Formula One’s revenues drop by 96 per cent

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Formula One revenues crashed by 96 per cent in Q2 2020 compared to the equivalent period of last year according to the latest set of second-quarter results published by Commercial Rights’ Holder Liberty Media.

Formula One revenues declined from $620m in Q2 2019 to just $24m in Q2 2020 due to the global coronavirus-induced lockdown period. The primary F1 revenue is comprised of three different sources – race promotion fee, broadcasting fee and advertising and sponsorship fee. Due to the coronavirus pandemic, no races were held in the months of April, May and June while sevens grands prix took place in the same period in 2019.

Due to the lockdown, revenue recognition was limited with no race promotion fees, nor broadcasting fees being recognized in the Q2 period. The revenue consisted only of the elements of sponsorship contracts associated with non-race related rights. Similarly, other F1 revenue decreased due to zero revenue being generated from the Paddock Club and other event-based and television production activities.

Compared to $335m in Q2 2019, there was no team payment expense recorded, since such payments are recognized on a pro-rata basis as races take place on the calendar.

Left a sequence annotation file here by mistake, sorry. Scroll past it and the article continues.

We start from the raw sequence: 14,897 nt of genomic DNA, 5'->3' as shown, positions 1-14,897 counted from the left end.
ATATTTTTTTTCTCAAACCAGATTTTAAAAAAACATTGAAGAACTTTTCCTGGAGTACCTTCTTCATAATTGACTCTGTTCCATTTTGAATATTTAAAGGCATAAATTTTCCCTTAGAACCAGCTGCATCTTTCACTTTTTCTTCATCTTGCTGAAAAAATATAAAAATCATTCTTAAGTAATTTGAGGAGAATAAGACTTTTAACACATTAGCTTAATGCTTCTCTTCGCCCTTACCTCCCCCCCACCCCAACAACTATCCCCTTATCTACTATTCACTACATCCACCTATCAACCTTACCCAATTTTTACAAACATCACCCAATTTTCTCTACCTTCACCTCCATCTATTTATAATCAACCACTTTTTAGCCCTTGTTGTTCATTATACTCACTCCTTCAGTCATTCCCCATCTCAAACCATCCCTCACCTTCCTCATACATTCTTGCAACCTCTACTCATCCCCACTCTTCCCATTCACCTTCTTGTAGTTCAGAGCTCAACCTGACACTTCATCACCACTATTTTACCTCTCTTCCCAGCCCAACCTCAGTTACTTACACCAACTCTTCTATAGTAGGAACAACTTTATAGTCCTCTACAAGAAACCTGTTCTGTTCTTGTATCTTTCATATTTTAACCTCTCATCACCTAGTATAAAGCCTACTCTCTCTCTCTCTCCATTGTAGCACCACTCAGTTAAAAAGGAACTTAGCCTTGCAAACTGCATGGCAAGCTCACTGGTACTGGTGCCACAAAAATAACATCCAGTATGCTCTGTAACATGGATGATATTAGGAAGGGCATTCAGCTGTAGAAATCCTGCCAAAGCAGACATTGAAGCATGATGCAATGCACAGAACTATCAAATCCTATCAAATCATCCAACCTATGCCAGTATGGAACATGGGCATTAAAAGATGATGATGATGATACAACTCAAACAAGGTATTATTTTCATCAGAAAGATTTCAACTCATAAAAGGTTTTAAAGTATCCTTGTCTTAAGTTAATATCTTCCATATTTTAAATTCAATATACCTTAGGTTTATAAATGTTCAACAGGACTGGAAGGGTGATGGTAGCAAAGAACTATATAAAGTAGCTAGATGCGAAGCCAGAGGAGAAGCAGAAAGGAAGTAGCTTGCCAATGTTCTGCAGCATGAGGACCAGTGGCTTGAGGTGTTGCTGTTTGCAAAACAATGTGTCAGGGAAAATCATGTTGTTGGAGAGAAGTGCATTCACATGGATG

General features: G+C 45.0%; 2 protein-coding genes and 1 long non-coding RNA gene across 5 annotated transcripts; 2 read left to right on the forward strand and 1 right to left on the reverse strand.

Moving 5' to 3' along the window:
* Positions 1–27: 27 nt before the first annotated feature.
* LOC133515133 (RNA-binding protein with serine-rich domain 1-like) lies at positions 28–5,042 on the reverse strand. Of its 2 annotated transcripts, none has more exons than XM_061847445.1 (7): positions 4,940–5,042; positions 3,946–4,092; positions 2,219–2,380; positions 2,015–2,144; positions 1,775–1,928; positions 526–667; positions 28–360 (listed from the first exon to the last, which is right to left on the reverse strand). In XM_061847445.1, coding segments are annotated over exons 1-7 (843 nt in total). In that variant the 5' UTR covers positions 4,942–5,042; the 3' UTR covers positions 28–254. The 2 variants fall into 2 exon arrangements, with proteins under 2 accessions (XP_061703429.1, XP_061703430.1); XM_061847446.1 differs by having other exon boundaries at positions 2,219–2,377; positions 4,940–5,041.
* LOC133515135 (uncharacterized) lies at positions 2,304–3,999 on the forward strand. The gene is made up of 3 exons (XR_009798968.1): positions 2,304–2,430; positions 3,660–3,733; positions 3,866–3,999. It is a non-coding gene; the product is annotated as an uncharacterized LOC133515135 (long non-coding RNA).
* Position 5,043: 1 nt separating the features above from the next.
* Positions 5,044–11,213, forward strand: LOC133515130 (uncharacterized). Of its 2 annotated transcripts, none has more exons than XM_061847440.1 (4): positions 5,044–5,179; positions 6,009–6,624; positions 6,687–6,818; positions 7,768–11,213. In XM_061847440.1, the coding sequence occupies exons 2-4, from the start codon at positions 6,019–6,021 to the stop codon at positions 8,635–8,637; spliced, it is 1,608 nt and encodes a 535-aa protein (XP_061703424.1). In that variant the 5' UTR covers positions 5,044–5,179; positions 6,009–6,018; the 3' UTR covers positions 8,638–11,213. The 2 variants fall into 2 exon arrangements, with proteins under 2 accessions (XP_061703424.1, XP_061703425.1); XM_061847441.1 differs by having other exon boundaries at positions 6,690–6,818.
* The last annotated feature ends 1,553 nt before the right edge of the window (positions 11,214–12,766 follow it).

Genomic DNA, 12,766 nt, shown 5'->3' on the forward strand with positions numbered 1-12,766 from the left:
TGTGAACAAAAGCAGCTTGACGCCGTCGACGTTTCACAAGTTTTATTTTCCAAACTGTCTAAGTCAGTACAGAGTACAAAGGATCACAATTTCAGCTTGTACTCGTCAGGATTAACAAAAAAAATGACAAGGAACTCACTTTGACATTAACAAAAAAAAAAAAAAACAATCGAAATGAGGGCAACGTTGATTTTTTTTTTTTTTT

Formula One implemented certain cost cutting measures in the second quarter including lower bonus accruals and salary reduction. Approximately 50 per cent of Formula One’s employees were put on furlough with the sport utilizing the UK government-supported furloughs. Moreover, senior personnel also took a pay cut.

"Selling, general and administrative expense decreased due to lower personnel costs and lower discretionary marketing expenditures, partially offset by the effects of foreign exchange related losses," said Liberty Media. Those expenses dropped from $34m in Q2 2019 to $24m in the same period in 2020.

Commenting on the results, Formula 1 Chairman and CEO Chase Carey said: “We were excited to return to the track in July and have now completed five races of what we expect will be a 15 to 18 race season, During the break we continued to move the business forward with a reduced cost cap for the 2021 season, and announced new broadcast and sponsorship deals.

„We reengaged with added purpose and determination, announcing our #WeRaceAsOne platform, underpinning our sustainability, diversity & inclusion and community strategies. #WeRaceAsOne was launched as an initiative to further our sustainability efforts, to stand united against racism, in fight against COVID-19 and to further address inequality and diversity in Formula 1. We are thankful to the FIA, teams, promoters, our employees and other key partners that made this return to racing possible,” Carey concluded.